Japan and China have agreed to jointly develop gas fields and share profits in disputed areas of the East China Sea, Kyodo News reported on Monday, but the Japanese government said there was no deal yet.
The report of an accord comes after a May summit between Japanese Prime Minister Yasuo Fukuda and Chinese President Hu Jintao, at which the two leaders agreed to settle the long-running feud over the gas.
Japan puts estimated net known reserves in the disputed fields at a relatively modest 180 million barrels of oil equivalent, but both countries say there might be a lot more oil or gas in the area.
The dispute symbolizes more than an argument over maritime gas rights by the two energy-hungry countries, because it concerns matters of territory and sovereignty.
Quoting sources close to Japan-China relations, Kyodo said the two sides had decided to set aside the territorial feud for now and agree on joint gas field development.
"If it is true, this is a great leap forward," said Phil Deans, a professor of international affairs at Temple University in Tokyo. "Two years ago, the two sides were so entrenched and incapable of compromise, it looked as if they were never going to get anywhere."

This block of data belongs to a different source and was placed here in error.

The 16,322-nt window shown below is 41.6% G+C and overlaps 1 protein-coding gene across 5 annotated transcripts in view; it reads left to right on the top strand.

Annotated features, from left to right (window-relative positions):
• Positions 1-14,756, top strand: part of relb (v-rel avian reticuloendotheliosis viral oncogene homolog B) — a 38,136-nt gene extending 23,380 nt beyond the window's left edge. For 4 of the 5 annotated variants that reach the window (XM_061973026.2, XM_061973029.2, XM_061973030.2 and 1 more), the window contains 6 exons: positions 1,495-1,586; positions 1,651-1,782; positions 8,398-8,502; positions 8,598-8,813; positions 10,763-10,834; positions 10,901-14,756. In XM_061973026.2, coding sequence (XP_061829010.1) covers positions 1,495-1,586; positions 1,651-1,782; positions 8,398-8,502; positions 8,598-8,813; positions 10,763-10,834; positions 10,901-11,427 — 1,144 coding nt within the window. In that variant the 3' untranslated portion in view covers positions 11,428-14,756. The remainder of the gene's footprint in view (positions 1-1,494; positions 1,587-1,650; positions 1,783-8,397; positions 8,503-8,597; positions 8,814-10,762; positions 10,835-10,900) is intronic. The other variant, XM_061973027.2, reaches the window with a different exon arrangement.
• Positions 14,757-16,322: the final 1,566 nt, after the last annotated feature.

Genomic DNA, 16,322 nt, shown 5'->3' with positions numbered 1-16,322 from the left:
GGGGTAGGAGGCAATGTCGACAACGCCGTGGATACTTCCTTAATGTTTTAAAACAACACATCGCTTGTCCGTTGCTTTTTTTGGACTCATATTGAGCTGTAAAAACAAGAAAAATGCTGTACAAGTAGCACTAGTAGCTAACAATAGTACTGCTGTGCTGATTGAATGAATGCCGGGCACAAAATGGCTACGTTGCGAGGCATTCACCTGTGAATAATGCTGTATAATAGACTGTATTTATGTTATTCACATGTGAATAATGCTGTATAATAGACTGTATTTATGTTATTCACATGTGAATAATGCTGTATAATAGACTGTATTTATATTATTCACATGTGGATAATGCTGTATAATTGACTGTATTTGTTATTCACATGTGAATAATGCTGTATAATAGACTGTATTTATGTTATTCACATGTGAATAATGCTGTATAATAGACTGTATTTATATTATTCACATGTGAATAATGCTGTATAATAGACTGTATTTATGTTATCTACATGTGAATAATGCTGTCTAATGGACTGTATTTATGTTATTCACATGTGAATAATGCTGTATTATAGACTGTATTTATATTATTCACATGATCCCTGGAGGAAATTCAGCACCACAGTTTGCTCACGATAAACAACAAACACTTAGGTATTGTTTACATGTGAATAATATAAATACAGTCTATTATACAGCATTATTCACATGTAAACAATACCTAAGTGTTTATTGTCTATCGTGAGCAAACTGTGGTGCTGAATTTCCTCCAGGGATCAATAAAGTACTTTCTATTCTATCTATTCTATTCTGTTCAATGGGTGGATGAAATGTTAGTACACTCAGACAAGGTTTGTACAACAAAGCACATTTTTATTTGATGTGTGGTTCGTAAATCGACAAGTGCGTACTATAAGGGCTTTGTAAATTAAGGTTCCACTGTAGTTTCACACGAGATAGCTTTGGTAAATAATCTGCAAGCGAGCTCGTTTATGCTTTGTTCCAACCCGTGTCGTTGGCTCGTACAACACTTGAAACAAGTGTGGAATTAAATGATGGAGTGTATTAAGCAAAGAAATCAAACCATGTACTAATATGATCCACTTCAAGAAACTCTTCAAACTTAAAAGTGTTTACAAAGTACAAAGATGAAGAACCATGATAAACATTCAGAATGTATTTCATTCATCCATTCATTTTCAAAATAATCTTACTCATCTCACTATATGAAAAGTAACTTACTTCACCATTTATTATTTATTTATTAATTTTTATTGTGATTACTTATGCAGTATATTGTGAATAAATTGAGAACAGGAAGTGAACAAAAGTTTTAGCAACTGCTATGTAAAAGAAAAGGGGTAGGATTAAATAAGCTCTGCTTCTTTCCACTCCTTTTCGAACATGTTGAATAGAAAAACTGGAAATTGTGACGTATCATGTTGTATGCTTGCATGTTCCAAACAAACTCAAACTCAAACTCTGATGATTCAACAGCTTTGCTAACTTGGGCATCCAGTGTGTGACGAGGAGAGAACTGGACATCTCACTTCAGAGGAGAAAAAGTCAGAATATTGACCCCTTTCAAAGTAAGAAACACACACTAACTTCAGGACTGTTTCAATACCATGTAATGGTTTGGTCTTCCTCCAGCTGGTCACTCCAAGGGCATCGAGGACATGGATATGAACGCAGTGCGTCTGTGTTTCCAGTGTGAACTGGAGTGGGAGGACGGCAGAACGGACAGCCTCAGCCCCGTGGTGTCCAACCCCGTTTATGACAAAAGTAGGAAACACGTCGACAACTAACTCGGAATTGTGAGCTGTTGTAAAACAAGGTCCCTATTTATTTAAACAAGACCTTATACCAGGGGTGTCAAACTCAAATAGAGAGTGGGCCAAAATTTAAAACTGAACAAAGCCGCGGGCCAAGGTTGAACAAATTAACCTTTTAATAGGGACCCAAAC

Kyodo said an official announcement was expected as early as this week, while Japan's Nikkei business daily also reported that an agreement was being finalized.
China's Foreign Ministry had no comment on the report and an official at Japan's Ministry of Economy, Trade and Industry said no deal had been clinched. "Talks are still going on and nothing has been finalized," the Japanese official said.
At the heart of the dispute is a row over where the border of the two countries' maritime economic zones falls.
Japan says the median line between the two countries' coasts is the boundary. China says the boundary is defined by its continental shelf, extending its zone towards Japan.
Tokyo has objected to Chinese development of the Chunxiao gas field close to the disputed boundary and fears drilling there could drain gas from what it says is its side of the line through a honeycomb of seabed rocks.
Kyodo said Beijing had agreed to let Japan to invest in, and claim profits from projects, including Chunxiao as well as waters around other fields which China calls Duanqiao and Longjing.
Areas east of that line would also be targeted for future joint development, Kyodo added.
Talks between officials from the Asian giants had previously failed to yield a resolution over how to use the resources in parts of the sea over which both sides claim economic rights.
China's state-controlled CNOOC has said it was ready to begin production from the Chunxiao gas field but it was not clear if it had yet.